Spun off Downtown Project fund, co-working space is taken over by marketing firm

Daniel Rothberg / Las Vegas Sun

A view of Work in Progress, a downtown Las Vegas collaborative workspace that houses several tech startups.

In November, owners of Work in Progress, a popular downtown collaborative workspace that houses several tech startups, began conversations about the future. It was year three and despite having tenants in nearly all six of its rentable rooms, the business was losing money. A decision was made to look for a buyer.

Work in Progress opened in 2013 as a subsidiary of VTF Capital, formerly known as VegasTechFund, the venture arm of Zappos CEO Tony Hsieh’s $350 million expenditure to launch the Downtown Project. The fund was initially formed to support the Las Vegas tech community and attract companies here and a co-working space seemed a logical extension. The thinking at the time: the fund could afford a small hit if at the same time, it provided some of its companies with an affordable alternative to renting an office.

"It made sense as part of our portfolio,” said Zach Ware, a managing partner for VTF Capital.

Three years later, keeping Work in Progress in the fund was making less sense. VTF Capital had evolved and was making the majority of its investments outside of Las Vegas. It was also looking to rebrand and focus on commerce companies. Questions were raised about whether Work in Progress aligned with that mission.

And unlike other co-working spaces, backed by other revenue sources that allow it to host events and other nonrevenue activities, Work in Progress sought to do the same with monthly dues ranging from $49 to $299.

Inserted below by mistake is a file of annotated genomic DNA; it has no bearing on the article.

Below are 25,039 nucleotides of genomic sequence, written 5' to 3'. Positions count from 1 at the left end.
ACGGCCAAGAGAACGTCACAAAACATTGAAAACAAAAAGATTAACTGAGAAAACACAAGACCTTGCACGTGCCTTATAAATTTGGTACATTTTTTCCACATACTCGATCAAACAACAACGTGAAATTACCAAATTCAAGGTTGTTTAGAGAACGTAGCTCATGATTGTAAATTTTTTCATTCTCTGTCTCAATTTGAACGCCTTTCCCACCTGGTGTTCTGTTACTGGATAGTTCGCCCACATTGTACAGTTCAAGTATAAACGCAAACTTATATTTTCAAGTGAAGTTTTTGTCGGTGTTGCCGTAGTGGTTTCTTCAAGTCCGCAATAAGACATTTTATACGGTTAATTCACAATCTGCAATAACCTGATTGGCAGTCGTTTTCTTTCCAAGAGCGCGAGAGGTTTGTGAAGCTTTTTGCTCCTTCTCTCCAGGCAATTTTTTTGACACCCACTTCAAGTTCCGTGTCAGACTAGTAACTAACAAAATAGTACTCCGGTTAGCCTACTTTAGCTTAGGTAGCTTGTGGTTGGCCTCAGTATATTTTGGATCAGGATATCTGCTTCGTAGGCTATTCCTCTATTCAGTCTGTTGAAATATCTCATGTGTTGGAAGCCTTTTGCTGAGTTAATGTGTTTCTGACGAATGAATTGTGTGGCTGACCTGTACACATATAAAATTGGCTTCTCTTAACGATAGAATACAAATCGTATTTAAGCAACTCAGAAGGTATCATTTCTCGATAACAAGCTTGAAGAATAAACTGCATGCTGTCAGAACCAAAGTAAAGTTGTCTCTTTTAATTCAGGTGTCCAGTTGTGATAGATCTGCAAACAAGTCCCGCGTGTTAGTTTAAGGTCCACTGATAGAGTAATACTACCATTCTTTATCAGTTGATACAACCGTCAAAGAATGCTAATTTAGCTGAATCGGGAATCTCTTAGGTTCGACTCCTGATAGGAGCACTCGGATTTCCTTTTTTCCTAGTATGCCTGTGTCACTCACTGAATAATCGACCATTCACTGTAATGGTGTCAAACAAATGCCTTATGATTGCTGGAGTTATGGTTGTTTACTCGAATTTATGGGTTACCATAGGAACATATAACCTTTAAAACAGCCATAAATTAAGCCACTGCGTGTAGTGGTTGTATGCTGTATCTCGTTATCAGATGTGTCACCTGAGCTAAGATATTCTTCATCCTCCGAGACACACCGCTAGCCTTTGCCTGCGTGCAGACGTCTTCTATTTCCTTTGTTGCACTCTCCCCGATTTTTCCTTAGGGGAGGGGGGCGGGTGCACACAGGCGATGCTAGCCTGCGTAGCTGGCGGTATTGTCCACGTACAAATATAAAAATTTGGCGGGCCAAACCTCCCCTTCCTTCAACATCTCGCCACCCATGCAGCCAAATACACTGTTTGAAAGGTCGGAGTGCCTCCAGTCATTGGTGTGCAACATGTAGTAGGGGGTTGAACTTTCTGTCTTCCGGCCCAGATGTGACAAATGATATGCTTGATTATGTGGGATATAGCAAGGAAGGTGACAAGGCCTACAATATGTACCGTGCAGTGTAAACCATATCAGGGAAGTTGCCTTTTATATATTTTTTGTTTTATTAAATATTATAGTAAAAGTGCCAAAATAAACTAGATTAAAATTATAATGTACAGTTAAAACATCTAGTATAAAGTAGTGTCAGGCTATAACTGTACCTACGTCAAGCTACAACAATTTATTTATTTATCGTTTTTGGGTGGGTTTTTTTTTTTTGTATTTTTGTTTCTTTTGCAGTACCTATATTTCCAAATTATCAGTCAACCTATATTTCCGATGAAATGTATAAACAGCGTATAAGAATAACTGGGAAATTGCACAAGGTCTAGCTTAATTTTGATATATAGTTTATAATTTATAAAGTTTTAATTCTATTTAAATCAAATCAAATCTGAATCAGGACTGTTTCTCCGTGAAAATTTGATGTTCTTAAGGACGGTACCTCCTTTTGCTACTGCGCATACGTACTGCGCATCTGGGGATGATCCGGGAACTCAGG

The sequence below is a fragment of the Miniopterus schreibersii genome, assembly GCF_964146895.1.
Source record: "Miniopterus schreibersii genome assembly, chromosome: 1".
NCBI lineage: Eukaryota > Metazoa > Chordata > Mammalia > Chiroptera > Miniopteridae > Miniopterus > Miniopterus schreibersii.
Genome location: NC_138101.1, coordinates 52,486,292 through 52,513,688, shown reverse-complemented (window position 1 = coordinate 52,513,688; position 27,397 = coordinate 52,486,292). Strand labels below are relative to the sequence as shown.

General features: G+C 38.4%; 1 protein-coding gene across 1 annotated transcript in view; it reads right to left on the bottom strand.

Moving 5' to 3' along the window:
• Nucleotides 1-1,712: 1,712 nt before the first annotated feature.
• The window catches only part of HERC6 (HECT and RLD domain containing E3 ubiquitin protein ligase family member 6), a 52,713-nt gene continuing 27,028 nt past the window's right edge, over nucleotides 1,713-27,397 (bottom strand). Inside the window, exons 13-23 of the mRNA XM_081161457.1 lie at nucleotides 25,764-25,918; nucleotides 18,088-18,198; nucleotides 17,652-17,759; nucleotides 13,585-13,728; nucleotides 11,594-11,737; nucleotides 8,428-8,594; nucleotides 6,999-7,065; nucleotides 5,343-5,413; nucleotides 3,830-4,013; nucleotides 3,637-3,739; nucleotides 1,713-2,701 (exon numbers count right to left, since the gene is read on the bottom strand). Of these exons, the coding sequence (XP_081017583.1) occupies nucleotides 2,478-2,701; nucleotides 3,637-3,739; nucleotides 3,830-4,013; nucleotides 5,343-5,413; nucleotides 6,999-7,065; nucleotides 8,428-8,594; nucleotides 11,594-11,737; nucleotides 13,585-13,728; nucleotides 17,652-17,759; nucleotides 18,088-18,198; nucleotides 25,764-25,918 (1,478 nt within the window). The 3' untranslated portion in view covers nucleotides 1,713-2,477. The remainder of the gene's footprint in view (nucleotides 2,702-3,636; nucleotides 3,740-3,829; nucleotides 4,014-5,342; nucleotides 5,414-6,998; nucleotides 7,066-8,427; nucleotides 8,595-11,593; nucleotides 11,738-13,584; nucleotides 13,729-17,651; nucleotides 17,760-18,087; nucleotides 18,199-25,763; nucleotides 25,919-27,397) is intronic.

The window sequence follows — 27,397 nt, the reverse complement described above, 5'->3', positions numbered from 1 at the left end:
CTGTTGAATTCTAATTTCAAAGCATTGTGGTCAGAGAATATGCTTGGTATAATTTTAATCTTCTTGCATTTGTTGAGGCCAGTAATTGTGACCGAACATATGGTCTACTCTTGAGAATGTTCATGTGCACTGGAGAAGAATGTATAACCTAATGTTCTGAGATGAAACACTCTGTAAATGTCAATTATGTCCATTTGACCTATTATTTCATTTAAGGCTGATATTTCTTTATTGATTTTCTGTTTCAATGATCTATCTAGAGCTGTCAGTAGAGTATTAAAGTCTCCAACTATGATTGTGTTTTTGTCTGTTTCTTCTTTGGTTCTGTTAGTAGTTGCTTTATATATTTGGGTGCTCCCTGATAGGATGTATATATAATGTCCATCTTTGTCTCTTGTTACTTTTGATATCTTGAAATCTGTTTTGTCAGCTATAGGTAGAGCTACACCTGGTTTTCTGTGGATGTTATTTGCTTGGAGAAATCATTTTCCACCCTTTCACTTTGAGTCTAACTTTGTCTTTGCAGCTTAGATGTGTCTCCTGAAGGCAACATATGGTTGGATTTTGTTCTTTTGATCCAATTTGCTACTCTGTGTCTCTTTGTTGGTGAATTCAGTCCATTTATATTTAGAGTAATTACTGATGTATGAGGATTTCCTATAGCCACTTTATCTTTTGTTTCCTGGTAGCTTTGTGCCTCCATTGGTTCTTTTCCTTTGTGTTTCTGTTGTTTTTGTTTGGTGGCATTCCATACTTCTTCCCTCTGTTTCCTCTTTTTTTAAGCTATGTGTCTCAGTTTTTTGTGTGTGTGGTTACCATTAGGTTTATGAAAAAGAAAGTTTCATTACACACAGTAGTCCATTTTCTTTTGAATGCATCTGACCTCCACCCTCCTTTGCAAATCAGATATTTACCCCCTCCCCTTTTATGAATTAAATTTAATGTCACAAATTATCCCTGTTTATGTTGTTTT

“The economics were just really challenging,” Ware said.

But VTF Capital, a part of the Downtown Project, wanted Work in Progress to remain a co-working space. So the fund began looking for buyers in the area who were committed to keeping a collaborative environment. After several months, it had struck out and told tenants in February that it would close its doors March 31.

That’s when Let’s Rally, a Las Vegas-based digital marketing agency, expressed interest in taking it over. The management for Work in Progress reached a deal with Let’s Rally and told its tenants that it would not be shutting down. Let’s Rally is still finalizing its plans for Work in Progress, but Allen Vance, who runs the digital advertising firm said the company is “excited to re-energize and realize the value associated with the original purpose of Work in Progress.” Under Let’s Rally, the business will remain a co-working space.

And in a letter to tenants, the firm alluded to broadening Work in Progress’ influence beyond downtown.

“We believe in trying new things, supporting ideas, and fostering relationships,” the message reads. “Work in Progress is the place for these shared beliefs, not just downtown, but in the larger Las Vegas community.”

Work in Progress will be a part of Let’s Rally’s product development arm, 5895 Labs. It is involved with several local projects, including Entity Wagering, which is expected to launch with NCAA basketball's March Madness. Entity Wagering will help allow investors to pool money and place wagers in sports books, according to the website. The company says its team has years of experience in the gaming industry.